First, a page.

B-242503, May 28, 1991, 70 Comp.Gen. 522

B-242503: May 28, 1991

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An employee's daughter is a member of his household where he and his former spouse have joint legal and physical custody of their daughter and she resides with him more than 50 percent of the time. Grundy - Overseas Tour Renewal Agreement Travel - Joint Legal and Physical Custody of Minor Child: The issue presented in this decision is whether an employee who has joint legal and physical custody of his daughter may be reimbursed for her travel costs in connection with his overseas tour renewal agreement travel. /1/ For the following reasons. Was initially appointed to a position in Alaska in April 1982. Grundy was accompanied by his wife and by his daughter. Grundy and his wife were divorced in August 1989.

B-242503, May 28, 1991, 70 Comp.Gen. 522

CIVILIAN PERSONNEL - Travel - Overseas travel - Tour renewal travel - Dependents Under 41 C.F.R. Sec. 302-1.4(e) (1990), an employee's daughter is a member of his household where he and his former spouse have joint legal and physical custody of their daughter and she resides with him more than 50 percent of the time. Therefore, the employee may be reimbursed for his daughter's travel costs incurred in connection with his overseas tour renewal agreement travel.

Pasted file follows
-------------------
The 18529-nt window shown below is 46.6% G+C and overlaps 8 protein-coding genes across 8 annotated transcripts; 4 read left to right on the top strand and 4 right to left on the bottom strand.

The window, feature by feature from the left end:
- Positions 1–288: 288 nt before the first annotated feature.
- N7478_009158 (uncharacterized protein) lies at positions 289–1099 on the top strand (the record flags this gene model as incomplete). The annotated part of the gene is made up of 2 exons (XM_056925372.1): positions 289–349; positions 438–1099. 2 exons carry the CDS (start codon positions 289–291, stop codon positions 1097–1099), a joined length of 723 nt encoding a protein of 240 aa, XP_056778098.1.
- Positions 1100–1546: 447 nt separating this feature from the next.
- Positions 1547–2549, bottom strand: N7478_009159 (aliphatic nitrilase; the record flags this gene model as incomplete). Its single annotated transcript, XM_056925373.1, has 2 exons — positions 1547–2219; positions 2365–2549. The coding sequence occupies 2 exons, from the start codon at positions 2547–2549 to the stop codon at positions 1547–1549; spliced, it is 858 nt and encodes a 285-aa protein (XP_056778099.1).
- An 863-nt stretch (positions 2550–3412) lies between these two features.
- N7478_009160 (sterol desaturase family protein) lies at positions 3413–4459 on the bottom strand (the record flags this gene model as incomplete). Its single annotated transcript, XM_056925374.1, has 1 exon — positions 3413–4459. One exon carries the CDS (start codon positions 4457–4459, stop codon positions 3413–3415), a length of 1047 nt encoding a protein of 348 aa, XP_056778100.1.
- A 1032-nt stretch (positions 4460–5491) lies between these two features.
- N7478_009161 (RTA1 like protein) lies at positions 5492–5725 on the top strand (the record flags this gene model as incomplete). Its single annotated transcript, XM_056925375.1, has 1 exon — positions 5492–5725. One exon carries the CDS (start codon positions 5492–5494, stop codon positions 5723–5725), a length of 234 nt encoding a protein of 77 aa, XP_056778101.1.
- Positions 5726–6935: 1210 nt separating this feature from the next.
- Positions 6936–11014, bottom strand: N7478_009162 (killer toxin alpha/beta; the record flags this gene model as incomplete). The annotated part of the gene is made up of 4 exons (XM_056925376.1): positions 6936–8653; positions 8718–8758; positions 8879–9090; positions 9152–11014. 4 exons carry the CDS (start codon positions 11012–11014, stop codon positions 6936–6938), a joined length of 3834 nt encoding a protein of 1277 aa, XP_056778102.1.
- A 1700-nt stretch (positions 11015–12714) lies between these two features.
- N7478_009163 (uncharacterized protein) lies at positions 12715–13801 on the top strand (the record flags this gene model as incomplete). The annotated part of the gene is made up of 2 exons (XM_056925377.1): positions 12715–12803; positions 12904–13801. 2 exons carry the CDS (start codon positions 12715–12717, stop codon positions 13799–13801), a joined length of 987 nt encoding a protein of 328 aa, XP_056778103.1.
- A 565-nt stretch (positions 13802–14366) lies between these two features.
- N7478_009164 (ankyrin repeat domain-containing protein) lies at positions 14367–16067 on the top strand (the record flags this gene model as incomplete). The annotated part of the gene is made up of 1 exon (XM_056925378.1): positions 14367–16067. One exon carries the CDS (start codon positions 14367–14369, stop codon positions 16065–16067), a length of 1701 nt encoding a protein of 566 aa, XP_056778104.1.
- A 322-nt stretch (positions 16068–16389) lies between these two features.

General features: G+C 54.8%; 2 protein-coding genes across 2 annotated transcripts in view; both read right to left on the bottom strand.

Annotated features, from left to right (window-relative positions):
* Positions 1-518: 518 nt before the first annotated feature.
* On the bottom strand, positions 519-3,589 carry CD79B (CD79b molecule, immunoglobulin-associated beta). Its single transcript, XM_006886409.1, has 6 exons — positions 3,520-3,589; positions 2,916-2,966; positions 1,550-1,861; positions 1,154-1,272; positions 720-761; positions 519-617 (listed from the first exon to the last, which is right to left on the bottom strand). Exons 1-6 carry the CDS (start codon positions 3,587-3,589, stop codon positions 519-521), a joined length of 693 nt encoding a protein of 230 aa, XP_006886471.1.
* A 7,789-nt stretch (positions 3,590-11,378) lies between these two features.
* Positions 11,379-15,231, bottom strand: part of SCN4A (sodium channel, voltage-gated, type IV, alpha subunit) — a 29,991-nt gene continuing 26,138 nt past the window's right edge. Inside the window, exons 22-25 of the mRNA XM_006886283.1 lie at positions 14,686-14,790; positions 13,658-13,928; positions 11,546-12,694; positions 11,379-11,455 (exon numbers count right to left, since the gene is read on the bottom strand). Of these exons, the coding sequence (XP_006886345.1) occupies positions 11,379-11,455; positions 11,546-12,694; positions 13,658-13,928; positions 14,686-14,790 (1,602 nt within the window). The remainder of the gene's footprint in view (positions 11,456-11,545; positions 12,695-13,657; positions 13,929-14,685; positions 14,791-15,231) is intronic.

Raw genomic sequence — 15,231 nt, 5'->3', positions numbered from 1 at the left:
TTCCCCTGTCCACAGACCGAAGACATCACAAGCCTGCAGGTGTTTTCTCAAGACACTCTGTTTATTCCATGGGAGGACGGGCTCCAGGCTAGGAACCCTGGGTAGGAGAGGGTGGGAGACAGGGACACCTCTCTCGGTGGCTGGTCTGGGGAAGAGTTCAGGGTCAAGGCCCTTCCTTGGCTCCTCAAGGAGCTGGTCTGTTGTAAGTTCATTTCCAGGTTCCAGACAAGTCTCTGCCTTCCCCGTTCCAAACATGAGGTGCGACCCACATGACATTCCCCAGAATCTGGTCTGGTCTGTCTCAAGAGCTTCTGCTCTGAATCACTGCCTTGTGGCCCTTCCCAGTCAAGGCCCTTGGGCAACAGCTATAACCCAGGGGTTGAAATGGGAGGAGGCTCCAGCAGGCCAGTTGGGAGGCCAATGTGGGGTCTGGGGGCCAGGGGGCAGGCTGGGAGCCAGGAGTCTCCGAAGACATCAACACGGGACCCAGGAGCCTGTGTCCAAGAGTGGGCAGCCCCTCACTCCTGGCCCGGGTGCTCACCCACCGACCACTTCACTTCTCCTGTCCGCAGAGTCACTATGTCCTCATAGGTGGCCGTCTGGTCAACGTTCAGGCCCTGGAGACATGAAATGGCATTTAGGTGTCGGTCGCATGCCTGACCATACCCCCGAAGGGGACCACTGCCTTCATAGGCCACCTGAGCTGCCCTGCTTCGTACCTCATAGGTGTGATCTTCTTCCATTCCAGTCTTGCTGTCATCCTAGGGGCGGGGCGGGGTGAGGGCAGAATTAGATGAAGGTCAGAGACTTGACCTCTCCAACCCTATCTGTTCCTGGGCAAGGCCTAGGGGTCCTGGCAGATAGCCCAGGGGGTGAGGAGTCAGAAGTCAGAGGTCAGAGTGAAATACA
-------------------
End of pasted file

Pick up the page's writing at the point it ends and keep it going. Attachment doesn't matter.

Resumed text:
Alan M. Grundy - Overseas Tour Renewal Agreement Travel - Joint Legal and Physical Custody of Minor Child:

The issue presented in this decision is whether an employee who has joint legal and physical custody of his daughter may be reimbursed for her travel costs in connection with his overseas tour renewal agreement travel. /1/ For the following reasons, we hold that the employee may be reimbursed for his daughter's travel costs.

BACKGROUND

Mr. Alan M. Grundy, an employee of the Forest Service stationed in Ketchikan, Alaska, was initially appointed to a position in Alaska in April 1982. Upon completion of his initial and subsequent 2-year tours of duty, he performed renewal travel in 1984, 1986, and 1988. In each of these years, Mr. Grundy was accompanied by his wife and by his daughter, Miss Leigh M. Grundy.